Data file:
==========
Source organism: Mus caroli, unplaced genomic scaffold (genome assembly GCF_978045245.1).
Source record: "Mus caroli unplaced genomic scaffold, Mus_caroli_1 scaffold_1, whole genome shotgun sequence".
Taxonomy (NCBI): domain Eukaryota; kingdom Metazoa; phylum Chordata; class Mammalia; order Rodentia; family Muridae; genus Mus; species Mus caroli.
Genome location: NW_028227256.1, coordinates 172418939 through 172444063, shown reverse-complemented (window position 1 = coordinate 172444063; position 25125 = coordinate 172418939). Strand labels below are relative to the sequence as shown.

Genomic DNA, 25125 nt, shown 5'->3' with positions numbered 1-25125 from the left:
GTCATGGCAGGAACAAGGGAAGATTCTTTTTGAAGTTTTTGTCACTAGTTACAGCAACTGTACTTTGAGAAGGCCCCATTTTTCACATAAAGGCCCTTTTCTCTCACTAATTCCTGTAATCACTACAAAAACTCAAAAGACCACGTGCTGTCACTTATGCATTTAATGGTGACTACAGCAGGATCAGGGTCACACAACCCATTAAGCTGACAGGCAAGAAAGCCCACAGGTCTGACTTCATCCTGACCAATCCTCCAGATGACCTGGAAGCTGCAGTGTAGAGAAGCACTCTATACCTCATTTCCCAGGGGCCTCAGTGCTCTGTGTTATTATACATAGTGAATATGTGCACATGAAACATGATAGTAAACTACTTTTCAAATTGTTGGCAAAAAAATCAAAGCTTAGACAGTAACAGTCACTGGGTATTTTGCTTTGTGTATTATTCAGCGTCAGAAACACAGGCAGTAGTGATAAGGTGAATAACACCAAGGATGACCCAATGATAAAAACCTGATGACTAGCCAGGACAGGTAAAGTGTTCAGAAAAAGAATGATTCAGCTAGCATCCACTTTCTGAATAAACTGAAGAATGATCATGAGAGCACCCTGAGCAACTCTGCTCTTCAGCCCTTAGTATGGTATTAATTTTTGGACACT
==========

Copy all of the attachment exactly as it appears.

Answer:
Source organism: Mus caroli, unplaced genomic scaffold (genome assembly GCF_978045245.1).
Source record: "Mus caroli unplaced genomic scaffold, Mus_caroli_1 scaffold_1, whole genome shotgun sequence".
Taxonomy (NCBI): domain Eukaryota; kingdom Metazoa; phylum Chordata; class Mammalia; order Rodentia; family Muridae; genus Mus; species Mus caroli.
Genome location: NW_028227256.1, coordinates 172418939 through 172444063, shown reverse-complemented (window position 1 = coordinate 172444063; position 25125 = coordinate 172418939). Strand labels below are relative to the sequence as shown.

Genomic DNA, 25125 nt, shown 5'->3' with positions numbered 1-25125 from the left:
GTCATGGCAGGAACAAGGGAAGATTCTTTTTGAAGTTTTTGTCACTAGTTACAGCAACTGTACTTTGAGAAGGCCCCATTTTTCACATAAAGGCCCTTTTCTCTCACTAATTCCTGTAATCACTACAAAAACTCAAAAGACCACGTGCTGTCACTTATGCATTTAATGGTGACTACAGCAGGATCAGGGTCACACAACCCATTAAGCTGACAGGCAAGAAAGCCCACAGGTCTGACTTCATCCTGACCAATCCTCCAGATGACCTGGAAGCTGCAGTGTAGAGAAGCACTCTATACCTCATTTCCCAGGGGCCTCAGTGCTCTGTGTTATTATACATAGTGAATATGTGCACATGAAACATGATAGTAAACTACTTTTCAAATTGTTGGCAAAAAAATCAAAGCTTAGACAGTAACAGTCACTGGGTATTTTGCTTTGTGTATTATTCAGCGTCAGAAACACAGGCAGTAGTGATAAGGTGAATAACACCAAGGATGACCCAATGATAAAAACCTGATGACTAGCCAGGACAGGTAAAGTGTTCAGAAAAAGAATGATTCAGCTAGCATCCACTTTCTGAATAAACTGAAGAATGATCATGAGAGCACCCTGAGCAACTCTGCTCTTCAGCCCTTAGTATGGTATTAATTTTTGGACACT